Public choice economists have developed a model to explain why people vote. The model is called the calculus of voting, and can be written as such:

R = p(B) − C + D

where

R = the reward gained from voting in a given election (R, then, is a proxy for the probability that the voter will turn out)

p = probability of vote being instrumental

B = “utility” benefit of voting--differential benefit of one candidate winning over the other

C = costs of voting (time/effort spent)

D = citizen duty, goodwill feeling, psychological and civic benefit of voting

Costs are always present, and the probability of the vote being instrumental is so small that public choice claims decisions to vote are largely a component of civic pride. Waking up today, I realized that my own calculus of voting was slightly more complicated:

R = pB − C + D + S + K + I - E

where

R = the reward gained from voting in a given election (R, then, is a proxy for the probability that the voter will turn out)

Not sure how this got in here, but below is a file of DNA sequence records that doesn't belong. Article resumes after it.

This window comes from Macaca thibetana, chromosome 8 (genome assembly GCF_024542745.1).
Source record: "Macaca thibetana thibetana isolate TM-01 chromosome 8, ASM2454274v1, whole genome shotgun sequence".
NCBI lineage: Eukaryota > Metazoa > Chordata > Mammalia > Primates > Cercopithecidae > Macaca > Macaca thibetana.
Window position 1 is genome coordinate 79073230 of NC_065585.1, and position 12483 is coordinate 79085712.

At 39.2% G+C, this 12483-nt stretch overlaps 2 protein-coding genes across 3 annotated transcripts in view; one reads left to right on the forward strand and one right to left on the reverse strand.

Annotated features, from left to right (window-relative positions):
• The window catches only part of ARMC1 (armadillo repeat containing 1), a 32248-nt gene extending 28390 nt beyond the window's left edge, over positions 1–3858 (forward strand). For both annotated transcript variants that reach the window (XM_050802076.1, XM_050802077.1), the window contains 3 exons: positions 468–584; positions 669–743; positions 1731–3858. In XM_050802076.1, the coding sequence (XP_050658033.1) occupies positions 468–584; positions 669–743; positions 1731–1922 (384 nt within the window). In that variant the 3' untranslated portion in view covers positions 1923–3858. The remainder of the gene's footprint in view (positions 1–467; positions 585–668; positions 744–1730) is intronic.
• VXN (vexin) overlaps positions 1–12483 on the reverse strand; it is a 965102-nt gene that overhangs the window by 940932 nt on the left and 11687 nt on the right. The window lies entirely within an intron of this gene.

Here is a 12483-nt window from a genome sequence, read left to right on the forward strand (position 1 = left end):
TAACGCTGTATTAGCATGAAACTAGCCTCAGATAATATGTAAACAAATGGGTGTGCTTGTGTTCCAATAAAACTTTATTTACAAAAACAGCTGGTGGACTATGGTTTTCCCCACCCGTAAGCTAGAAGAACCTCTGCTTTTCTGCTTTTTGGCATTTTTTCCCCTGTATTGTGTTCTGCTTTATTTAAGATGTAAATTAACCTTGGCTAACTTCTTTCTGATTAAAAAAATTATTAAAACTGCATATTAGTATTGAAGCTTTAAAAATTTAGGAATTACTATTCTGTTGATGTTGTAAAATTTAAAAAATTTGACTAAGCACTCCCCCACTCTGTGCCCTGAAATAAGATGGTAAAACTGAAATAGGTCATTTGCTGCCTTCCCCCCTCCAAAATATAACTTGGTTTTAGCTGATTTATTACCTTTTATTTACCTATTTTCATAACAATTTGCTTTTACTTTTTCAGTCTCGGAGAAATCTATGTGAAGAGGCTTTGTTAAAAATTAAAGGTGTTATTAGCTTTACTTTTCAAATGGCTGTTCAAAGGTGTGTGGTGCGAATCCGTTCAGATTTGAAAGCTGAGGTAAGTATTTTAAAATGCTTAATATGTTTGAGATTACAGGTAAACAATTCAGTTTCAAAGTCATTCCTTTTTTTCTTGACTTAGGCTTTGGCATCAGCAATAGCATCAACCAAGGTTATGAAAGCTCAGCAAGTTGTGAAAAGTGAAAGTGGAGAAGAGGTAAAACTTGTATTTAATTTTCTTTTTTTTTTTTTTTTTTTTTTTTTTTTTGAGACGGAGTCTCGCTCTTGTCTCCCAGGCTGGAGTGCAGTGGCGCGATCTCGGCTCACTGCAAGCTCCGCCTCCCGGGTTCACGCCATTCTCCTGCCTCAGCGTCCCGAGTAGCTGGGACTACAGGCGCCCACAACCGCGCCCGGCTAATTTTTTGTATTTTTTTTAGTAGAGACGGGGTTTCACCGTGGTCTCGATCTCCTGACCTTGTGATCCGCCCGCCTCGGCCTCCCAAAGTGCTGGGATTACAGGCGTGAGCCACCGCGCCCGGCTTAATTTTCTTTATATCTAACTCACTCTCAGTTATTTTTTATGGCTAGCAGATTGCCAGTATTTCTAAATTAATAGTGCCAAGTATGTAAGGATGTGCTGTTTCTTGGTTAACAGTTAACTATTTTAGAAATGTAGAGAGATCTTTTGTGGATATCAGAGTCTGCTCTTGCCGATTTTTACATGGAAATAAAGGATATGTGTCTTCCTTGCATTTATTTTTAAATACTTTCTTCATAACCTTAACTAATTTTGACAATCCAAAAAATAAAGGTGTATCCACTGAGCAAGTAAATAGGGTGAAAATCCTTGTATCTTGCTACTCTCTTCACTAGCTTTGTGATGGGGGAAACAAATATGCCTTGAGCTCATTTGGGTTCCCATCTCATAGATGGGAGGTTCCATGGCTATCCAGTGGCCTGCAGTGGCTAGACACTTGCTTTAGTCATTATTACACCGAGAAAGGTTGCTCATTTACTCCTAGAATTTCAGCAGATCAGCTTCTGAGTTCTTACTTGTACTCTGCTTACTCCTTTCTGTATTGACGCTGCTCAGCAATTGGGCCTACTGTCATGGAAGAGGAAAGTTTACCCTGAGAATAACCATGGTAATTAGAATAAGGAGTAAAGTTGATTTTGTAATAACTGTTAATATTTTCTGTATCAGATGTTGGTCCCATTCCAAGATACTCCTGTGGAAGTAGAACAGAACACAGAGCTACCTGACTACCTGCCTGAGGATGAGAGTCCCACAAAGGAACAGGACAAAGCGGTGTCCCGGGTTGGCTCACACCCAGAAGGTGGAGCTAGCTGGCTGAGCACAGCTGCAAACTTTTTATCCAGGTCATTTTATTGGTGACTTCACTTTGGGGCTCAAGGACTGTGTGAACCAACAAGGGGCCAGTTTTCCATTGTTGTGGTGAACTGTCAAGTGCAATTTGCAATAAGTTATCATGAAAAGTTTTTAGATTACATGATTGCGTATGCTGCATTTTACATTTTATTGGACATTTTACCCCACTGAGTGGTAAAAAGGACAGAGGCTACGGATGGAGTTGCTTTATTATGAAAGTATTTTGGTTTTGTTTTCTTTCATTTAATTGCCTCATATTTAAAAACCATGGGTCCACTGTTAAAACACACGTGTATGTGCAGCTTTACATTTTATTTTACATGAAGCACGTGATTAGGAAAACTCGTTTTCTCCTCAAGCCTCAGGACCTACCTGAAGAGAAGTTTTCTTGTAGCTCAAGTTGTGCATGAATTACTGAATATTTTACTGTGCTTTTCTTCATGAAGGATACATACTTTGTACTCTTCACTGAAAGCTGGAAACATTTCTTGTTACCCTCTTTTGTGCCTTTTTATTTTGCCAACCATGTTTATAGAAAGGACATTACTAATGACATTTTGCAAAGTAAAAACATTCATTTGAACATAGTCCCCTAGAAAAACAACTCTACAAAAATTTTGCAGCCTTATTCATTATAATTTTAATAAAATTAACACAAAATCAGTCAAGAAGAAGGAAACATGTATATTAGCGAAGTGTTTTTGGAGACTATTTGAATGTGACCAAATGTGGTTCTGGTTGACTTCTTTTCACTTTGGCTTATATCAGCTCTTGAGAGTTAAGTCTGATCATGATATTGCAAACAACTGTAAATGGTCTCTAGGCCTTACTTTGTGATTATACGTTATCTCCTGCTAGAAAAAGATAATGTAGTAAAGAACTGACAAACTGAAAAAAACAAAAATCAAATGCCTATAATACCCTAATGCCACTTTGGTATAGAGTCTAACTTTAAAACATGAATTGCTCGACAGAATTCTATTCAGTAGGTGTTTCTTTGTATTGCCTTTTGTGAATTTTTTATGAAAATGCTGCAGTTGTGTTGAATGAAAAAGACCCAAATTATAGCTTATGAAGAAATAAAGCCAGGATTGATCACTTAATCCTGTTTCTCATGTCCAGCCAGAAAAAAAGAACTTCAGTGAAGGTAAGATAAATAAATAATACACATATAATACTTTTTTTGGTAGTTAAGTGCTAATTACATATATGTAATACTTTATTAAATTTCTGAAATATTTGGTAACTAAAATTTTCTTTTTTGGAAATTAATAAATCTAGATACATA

p = probability of vote “mattering”

B = “utility” benefit of voting--differential benefit of one candidate winning over the other

C = costs of voting (time/effort spent)

D = citizen duty, goodwill feeling, psychological and civic benefit of voting

S = Free Starbucks coffee

K = Free Krispy Kreme Doughnut

I = Free Ben & Jerry's Ice Cream

E = Distain from other Econ undergrads when I tell them I voted.

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## 1 comment:

I'm glad you voted.

P.S., you may be interested to see "Cal loves Obama" on you-tube. "S" and "I" also factored into the calculus of voting in Berkeley. However, I think the clip is much more a product of B and D... pretty surprising from a town that rarely considers itself "Proud to Be an American."

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